This is a Smart Water Fund Project

Water Efficiency Impact on the Sewerage System

Project Date: 31 December 2012
Project Status: Complete
Research Organisation: CH2MHILL
Project Number: 8TR4 - 006

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The Challenge

Whilst water efficiency measures have many positive benefits, the reduction in water consumption can cause changes in sewage quality. Lower water consumption increases the concentration of both trade and domestic wastes. This also leads to lower sewage volumes which increases residence times in sewers potentially leading to septicity, blockages and corrosion of infrastructure. It is critical to understand the potential impacts of changing wastewater characteristics and system hydraulics if advanced water efficiency measures are to be implemented.

The purpose of this study was to better understand the practical limits the conventional sewerage system places on water efficiency investment.

The Project

Specific concerns identified included better understanding the hydraulic limitations of the sewerage system (at the Private, Reticulation, and Trunk levels) and the likelihood of impacts such as increases in blockages, sulphide corrosion, and odour events.

Activities included:

  • Review of water quality and quantity historical data with the aim of identifying and understanding trends over time in terms of flow and wastewater quality;
  • A critical literature review focused on concerns related to reduced flows
  • Soliciting of input from a panel of "experts" in related fields;
  • Identification of knowledge gaps; and
  • Formulation of conclusions and recommendations that will relate to ways in which impacts of water efficiency measures can be better understood, addressed, and managed.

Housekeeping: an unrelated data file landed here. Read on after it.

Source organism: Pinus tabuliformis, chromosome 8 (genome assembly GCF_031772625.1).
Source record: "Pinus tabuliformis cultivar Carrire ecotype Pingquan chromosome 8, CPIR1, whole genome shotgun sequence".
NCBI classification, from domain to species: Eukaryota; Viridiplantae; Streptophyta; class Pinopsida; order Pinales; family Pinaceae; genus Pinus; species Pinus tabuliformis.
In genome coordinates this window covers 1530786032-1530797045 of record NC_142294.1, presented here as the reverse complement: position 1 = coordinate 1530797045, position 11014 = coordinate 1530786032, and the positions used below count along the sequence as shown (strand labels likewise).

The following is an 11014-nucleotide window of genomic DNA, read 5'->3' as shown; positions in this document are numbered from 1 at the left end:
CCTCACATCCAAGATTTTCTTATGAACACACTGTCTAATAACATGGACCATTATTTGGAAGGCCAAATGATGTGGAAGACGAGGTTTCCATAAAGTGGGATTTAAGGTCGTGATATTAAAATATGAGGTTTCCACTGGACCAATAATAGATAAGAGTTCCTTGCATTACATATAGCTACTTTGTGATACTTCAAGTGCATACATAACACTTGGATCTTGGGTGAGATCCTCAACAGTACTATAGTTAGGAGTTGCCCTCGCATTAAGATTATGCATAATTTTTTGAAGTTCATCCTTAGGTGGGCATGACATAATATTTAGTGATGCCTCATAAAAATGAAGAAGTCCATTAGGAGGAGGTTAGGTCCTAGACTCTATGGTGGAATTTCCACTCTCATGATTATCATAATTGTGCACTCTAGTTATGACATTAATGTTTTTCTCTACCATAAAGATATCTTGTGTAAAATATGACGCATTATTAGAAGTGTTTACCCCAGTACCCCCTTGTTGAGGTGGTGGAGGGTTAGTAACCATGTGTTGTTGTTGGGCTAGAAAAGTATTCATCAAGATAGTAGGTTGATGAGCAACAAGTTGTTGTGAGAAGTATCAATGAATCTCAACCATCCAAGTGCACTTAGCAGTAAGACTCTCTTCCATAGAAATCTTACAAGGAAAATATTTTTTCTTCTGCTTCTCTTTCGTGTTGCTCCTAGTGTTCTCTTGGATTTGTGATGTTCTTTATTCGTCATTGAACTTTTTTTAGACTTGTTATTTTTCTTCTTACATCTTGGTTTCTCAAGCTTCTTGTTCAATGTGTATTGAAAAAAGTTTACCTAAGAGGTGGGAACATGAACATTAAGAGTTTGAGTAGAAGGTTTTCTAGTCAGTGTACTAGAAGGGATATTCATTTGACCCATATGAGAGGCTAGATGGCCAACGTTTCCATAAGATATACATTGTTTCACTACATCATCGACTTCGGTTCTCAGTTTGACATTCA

The Outcome

The data obtained as part of this study was recorded as part of sampling regimes that were not specifically designed to assess the impacts of water efficiency on the wastewater network. Additionally, cost impacts are also not recorded in a way conducive to establishing the financial impact of low flows in sewer networks. Therefore, although many findings point to increases in the likelihood of significant impacts on the sewerage system, it is difficult to directly assess the current situation in Melbourne accurately. However, a number of specific conclusions can be made:

  • Despite variation in wastewater flows, there has been an overall decrease since 1995;
  • Concentration and key constituents and flow are significantly related.
  • The per capita generation of wastewater is decreasing as key wastewater constituent loading is remaining constant over the same timeframe.
  • Blockages are occurring within the sewerage system; most notably in pipes of diameter < 225 mm. It is anticipated that the frequency of blockage occurrence will increase as potable water consumption decreases through the uptake of water efficiency initiatives. Private sewers are considered most at risk of blockage.
  • Hydraulic limitations are not applicable catchment-wide and need to be determined through hydraulic modelling of the existing system.
  • A number of emerging technologies could potentially be implemented to assist in mitigating the impacts of reductions in potable water consumption at the range of sewer levels.






For all Smart Water Fund Project enquiries please contact swfinfo@melbournewater.com.au

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